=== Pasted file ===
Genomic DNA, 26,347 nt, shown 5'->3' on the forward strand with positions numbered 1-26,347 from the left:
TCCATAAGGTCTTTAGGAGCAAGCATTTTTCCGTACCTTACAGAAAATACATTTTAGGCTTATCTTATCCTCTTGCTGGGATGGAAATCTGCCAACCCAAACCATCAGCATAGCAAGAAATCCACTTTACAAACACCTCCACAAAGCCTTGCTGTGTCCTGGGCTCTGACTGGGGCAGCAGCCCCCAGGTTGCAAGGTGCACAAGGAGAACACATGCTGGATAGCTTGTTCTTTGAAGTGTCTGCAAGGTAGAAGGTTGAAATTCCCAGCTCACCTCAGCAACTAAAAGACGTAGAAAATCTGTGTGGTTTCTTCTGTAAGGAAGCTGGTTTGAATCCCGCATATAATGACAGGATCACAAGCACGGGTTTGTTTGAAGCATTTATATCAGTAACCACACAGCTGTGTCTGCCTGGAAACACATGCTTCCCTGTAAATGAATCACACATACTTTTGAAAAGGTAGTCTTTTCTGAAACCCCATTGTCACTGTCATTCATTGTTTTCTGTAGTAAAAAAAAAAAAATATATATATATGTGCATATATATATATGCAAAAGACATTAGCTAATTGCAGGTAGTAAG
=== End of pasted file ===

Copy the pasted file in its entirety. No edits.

Genomic DNA, 26,347 nt, shown 5'->3' on the forward strand with positions numbered 1-26,347 from the left:
TCCATAAGGTCTTTAGGAGCAAGCATTTTTCCGTACCTTACAGAAAATACATTTTAGGCTTATCTTATCCTCTTGCTGGGATGGAAATCTGCCAACCCAAACCATCAGCATAGCAAGAAATCCACTTTACAAACACCTCCACAAAGCCTTGCTGTGTCCTGGGCTCTGACTGGGGCAGCAGCCCCCAGGTTGCAAGGTGCACAAGGAGAACACATGCTGGATAGCTTGTTCTTTGAAGTGTCTGCAAGGTAGAAGGTTGAAATTCCCAGCTCACCTCAGCAACTAAAAGACGTAGAAAATCTGTGTGGTTTCTTCTGTAAGGAAGCTGGTTTGAATCCCGCATATAATGACAGGATCACAAGCACGGGTTTGTTTGAAGCATTTATATCAGTAACCACACAGCTGTGTCTGCCTGGAAACACATGCTTCCCTGTAAATGAATCACACATACTTTTGAAAAGGTAGTCTTTTCTGAAACCCCATTGTCACTGTCATTCATTGTTTTCTGTAGTAAAAAAAAAAAAATATATATATATGTGCATATATATATATGCAAAAGACATTAGCTAATTGCAGGTAGTAAG